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Shades of Grey: SCORCHED EARTH - TAKE 1

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    Shades of Grey: SCORCHED EARTH - TAKE 1

    The first thing I did when I got to St Louis for #BILTNA was to take a stroll down town to see the Wainwright Building. In the flesh, the balance between plain surfaces and luxuriant terracotta reliefs is quite impressive.

    I will have more to say about this building in a future post. For now the focus is on terracotta as a building material, and how best to represent these kinds of elements in Revit. It's an LOD issue and I don't think we have any definitive answers at this point. But Paul Aubin posted an interesting contribution to the debate at the end of the conference.

    His session had been about Reality Capture, and he used photogrammetry in this case and displayed the results in the Recap cloud. I responded to his tweet with a suggestion to process the mesh to hide edges and use the results in a line-based family... Which he did in the blink of an eye, and shared the family so I could also have a play.

    This technique evokes the texture of the original terracotta material very successfully in realistic views. It's OK in shaded views, or even hidden line with shadows. But without shadows the decorative motif doesn't pick up at all

    I decided to make a native Revit version for comparison. The result is very crisp and impressive in hidden line elevations, but doesn't really evoke the particular texture of well crafted terracotta.

    In my mind, this is an ongoing debate, closely connected to my attempts to model classical elements in a BIM friendly way. It's also a debate that is central to thinking about the role of Art in the modern world. Abstraction and representation: are the opposite poles? or aspects of the same process of exploring reality?

    The terracotta element that Paul captured was part of the amazing displays at the City Museum which was opened up to the BiLT delegates on.... Night. More of a cross between an art exhibit and an adventure playground than a traditional museum, but full of fascinating salvaged bits and pieces. George Elmslie was responsible for much of the terracotta that enlivened Sullivan's buildings. Examples of his work were piled up in great heaps and interspersed with his delicate pencil design sketches.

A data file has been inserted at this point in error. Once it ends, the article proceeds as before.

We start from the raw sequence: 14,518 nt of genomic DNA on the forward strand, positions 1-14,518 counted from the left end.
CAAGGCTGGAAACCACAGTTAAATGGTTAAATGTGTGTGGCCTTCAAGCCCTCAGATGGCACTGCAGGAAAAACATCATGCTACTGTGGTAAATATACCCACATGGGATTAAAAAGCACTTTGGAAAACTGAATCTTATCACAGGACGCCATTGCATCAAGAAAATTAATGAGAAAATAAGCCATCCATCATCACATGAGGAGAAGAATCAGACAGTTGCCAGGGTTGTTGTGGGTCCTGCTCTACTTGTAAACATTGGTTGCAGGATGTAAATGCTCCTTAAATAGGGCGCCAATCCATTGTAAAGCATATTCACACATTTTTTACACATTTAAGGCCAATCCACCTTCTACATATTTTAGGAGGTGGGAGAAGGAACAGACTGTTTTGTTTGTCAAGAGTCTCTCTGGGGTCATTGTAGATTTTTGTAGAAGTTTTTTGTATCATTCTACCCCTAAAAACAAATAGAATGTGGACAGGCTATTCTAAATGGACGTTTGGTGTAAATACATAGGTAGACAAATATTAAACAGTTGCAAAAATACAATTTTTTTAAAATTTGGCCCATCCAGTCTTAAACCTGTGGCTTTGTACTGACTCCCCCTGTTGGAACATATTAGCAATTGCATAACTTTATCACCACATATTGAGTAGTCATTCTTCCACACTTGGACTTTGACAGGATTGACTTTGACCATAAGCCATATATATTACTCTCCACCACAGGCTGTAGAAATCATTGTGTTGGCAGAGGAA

I can't help feeling that we have lost something magical. Imagine skilled artisans using those pencil sketches to guide their muscular fingers and thumbs as they shaped wet clay into flowing foliage. With Sullivan in the judging the balance between bold massing and expressive detail.
    Last night I started to sketch over another image from the museum. It's an interesting challenge to translate these convoluted forms into flat extrusions, and it may well be the key to creating placeholder objects within a BIM model.

    Surely the wild, twisting forms were a rebellion against the ordered formalism of classicism. There is a refusal to submit to mechanical order, a revelling in the fluid ambiguities of wet clay, a return to the primitive entanglements of celtic art. History tells us that mechanical purity won out. Art Nouveau and Expressionism ran out of steam in a way that abstraction and minimalism never have. But still there is an emptiness in the mechanical solution that so often leads us back to the trap of nostalgia.

    Maybe there was something to be said to the measured tones of a classical language after all. I can't help feeling that the charm of the Wainwright Building lies in the fact that, although it flirts with wild, decorative excess while embracing new, disruptive technologies that presaged the skyscraper age; it actually lies within the classical tradition. Essentially it is a highly abstracted Corinthian column, complete with plinth, fluted shaft, and luxuriant capital.

    The closing keynote at BiLT featured Sabin Howard talking about maintaining the human touch while using cutting edge technology to support the production of monumental sculpture. It's a challenge that resonates with me and echoes through the pages of this blog at regular intervals.

    A lutta continua. The struggle continues.

    Click here to view the entire blog post.

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